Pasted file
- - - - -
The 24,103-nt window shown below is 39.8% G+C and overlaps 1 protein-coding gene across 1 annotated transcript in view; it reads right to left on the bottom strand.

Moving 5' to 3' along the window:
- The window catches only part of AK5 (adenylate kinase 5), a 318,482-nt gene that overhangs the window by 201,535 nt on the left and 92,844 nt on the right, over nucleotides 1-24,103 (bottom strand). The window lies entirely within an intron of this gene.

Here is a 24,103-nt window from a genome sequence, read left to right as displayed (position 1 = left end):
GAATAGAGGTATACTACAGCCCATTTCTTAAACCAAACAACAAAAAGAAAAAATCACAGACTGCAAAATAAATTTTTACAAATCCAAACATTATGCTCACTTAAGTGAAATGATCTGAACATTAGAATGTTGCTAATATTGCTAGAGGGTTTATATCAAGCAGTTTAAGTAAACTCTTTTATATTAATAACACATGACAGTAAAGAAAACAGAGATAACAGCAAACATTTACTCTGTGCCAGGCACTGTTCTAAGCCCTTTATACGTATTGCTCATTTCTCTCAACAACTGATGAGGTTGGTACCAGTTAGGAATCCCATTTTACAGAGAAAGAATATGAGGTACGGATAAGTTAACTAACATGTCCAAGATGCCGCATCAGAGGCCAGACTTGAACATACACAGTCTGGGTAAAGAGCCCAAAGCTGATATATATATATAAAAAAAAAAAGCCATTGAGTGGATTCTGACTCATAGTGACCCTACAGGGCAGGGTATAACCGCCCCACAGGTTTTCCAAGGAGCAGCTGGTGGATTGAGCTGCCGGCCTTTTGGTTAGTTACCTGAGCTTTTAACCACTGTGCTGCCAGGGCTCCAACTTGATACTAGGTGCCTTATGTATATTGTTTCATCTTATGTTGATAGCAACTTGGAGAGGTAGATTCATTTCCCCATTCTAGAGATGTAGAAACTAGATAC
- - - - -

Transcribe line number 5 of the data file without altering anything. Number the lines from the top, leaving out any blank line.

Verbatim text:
GAATAGAGGTATACTACAGCCCATTTCTTAAACCAAACAACAAAAAGAAAAAATCACAGACTGCAAAATAAATTTTTACAAATCCAAACATTATGCTCACTTAAGTGAAATGATCTGAACATTAGAATGTTGCTAATATTGCTAGAGGGTTTATATCAAGCAGTTTAAGTAAACTCTTTTATATTAATAACACATGACAGTAAAGAAAACAGAGATAACAGCAAACATTTACTCTGTGCCAGGCACTGTTCTAAGCCCTTTATACGTATTGCTCATTTCTCTCAACAACTGATGAGGTTGGTACCAGTTAGGAATCCCATTTTACAGAGAAAGAATATGAGGTACGGATAAGTTAACTAACATGTCCAAGATGCCGCATCAGAGGCCAGACTTGAACATACACAGTCTGGGTAAAGAGCCCAAAGCTGATATATATATATAAAAAAAAAAAGCCATTGAGTGGATTCTGACTCATAGTGACCCTACAGGGCAGGGTATAACCGCCCCACAGGTTTTCCAAGGAGCAGCTGGTGGATTGAGCTGCCGGCCTTTTGGTTAGTTACCTGAGCTTTTAACCACTGTGCTGCCAGGGCTCCAACTTGATACTAGGTGCCTTATGTATATTGTTTCATCTTATGTTGATAGCAACTTGGAGAGGTAGATTCATTTCCCCATTCTAGAGATGTAGAAACTAGATAC